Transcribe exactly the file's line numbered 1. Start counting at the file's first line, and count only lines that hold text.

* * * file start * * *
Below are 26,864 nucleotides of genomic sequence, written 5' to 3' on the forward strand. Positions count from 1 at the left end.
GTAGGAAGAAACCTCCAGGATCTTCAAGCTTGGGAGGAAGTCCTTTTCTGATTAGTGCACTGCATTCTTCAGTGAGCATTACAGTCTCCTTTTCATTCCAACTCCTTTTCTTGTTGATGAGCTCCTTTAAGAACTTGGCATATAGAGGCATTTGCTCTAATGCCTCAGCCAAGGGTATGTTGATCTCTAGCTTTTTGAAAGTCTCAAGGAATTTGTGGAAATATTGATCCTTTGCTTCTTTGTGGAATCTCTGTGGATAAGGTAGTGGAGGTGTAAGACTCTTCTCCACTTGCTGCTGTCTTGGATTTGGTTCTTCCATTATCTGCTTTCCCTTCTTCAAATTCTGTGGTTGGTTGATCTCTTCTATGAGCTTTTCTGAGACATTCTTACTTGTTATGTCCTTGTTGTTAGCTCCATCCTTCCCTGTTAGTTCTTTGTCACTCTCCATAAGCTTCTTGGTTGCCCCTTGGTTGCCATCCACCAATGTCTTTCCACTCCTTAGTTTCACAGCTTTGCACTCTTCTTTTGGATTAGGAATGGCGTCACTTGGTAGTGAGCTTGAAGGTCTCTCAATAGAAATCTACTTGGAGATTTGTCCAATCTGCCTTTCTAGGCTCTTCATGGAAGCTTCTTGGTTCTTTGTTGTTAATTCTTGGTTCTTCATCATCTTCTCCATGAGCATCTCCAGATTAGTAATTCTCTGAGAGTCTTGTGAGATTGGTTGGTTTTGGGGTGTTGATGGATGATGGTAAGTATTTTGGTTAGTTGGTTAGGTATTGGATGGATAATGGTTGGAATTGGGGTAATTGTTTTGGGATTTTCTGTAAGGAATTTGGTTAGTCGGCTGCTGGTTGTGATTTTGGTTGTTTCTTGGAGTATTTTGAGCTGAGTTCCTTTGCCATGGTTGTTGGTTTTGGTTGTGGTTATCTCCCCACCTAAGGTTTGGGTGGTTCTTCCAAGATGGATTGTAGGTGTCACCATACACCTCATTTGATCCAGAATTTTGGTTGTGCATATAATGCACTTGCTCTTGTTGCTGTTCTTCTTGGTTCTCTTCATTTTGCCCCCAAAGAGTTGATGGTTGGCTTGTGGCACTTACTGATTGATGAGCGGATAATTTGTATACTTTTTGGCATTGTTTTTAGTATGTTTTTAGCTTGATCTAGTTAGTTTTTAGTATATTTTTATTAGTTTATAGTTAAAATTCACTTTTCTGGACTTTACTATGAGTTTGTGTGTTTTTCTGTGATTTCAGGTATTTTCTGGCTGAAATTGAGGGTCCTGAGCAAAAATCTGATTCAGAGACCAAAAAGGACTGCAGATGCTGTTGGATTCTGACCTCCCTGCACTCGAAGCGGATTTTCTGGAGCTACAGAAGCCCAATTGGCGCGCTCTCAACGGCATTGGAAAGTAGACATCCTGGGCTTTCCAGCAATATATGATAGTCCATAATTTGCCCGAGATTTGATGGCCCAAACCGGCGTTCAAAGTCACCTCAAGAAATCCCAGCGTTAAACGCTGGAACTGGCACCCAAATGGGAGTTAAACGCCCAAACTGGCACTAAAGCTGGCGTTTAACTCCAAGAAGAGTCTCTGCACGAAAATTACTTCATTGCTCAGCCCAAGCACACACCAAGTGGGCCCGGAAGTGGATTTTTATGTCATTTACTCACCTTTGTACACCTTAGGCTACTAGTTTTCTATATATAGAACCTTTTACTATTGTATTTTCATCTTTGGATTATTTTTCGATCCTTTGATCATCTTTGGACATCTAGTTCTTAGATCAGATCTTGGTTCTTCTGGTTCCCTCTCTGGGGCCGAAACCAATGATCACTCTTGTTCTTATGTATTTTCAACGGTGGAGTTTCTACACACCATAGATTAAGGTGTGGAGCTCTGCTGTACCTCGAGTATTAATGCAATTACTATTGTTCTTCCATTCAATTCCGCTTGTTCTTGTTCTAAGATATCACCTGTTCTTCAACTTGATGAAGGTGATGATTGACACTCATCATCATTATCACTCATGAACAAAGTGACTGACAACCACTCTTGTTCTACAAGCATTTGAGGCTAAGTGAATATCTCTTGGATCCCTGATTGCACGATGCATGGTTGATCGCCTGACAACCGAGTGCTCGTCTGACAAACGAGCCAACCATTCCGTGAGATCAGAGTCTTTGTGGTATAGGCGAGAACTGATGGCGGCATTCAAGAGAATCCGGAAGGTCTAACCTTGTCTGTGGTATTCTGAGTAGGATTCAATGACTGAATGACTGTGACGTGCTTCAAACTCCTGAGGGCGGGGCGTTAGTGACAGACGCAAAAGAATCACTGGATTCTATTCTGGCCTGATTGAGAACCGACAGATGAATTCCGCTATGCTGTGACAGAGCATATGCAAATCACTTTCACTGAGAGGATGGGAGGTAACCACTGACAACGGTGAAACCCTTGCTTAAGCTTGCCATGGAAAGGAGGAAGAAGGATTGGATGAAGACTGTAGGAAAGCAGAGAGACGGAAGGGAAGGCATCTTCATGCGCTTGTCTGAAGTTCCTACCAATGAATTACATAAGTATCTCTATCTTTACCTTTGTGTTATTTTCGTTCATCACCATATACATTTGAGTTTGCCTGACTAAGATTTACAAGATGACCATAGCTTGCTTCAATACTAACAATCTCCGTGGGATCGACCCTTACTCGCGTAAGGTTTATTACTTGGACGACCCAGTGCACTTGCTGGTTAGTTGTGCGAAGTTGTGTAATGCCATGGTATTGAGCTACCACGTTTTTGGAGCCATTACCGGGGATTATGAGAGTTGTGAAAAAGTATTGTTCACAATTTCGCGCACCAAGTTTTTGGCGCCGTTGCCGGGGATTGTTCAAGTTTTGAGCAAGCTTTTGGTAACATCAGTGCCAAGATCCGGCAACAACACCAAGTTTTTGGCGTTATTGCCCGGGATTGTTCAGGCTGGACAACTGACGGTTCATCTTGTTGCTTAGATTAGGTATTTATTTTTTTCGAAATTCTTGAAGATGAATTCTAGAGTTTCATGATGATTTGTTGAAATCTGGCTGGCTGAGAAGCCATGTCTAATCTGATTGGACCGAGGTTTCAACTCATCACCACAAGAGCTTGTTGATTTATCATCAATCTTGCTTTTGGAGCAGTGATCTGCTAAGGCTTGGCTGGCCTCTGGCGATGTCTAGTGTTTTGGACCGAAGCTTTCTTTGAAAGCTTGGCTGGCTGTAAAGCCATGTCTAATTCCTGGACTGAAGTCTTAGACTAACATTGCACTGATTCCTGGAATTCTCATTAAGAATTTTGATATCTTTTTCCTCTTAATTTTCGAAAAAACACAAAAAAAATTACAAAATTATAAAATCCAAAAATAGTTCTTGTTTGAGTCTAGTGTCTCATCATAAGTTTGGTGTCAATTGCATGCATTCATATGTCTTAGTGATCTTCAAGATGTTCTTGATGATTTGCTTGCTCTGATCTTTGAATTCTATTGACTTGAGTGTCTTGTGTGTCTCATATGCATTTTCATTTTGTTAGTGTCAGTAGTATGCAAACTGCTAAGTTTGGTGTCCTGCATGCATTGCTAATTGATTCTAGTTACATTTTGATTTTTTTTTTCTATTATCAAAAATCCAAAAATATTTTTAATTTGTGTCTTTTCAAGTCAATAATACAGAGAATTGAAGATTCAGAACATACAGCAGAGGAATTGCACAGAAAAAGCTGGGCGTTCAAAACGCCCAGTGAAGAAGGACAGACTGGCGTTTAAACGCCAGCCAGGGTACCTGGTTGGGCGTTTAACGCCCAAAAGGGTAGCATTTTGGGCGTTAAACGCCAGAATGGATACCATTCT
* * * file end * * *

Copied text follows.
Below are 26,864 nucleotides of genomic sequence, written 5' to 3' on the forward strand. Positions count from 1 at the left end.